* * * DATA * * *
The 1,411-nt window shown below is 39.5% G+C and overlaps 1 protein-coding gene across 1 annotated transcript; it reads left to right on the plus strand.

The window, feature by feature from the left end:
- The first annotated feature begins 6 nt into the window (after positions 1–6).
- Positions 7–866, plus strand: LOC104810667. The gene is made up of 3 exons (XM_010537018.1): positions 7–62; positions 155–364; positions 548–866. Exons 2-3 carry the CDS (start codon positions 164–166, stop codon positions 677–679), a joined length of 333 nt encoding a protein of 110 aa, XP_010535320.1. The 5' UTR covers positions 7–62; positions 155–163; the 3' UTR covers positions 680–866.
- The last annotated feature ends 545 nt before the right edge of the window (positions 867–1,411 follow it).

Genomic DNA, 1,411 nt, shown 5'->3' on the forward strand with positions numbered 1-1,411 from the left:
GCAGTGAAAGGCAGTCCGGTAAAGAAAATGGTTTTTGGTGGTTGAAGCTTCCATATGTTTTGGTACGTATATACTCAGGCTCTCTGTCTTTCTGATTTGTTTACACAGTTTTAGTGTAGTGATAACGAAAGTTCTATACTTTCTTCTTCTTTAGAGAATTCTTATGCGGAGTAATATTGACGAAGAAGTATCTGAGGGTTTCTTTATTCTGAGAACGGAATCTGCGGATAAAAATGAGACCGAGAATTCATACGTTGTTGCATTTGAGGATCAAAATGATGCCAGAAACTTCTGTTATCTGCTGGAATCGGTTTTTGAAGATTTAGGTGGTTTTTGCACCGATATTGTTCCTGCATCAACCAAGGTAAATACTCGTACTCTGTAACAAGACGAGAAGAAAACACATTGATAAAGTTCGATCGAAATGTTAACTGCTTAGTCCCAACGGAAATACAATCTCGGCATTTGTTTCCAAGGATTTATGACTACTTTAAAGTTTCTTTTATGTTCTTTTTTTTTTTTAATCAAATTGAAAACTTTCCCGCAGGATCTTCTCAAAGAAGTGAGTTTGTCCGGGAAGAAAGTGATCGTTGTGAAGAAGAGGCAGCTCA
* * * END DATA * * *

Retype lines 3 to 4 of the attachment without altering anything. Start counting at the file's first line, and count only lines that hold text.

- The first annotated feature begins 6 nt into the window (after positions 1–6).
- Positions 7–866, plus strand: LOC104810667. The gene is made up of 3 exons (XM_010537018.1): positions 7–62; positions 155–364; positions 548–866. Exons 2-3 carry the CDS (start codon positions 164–166, stop codon positions 677–679), a joined length of 333 nt encoding a protein of 110 aa, XP_010535320.1. The 5' UTR covers positions 7–62; positions 155–163; the 3' UTR covers positions 680–866.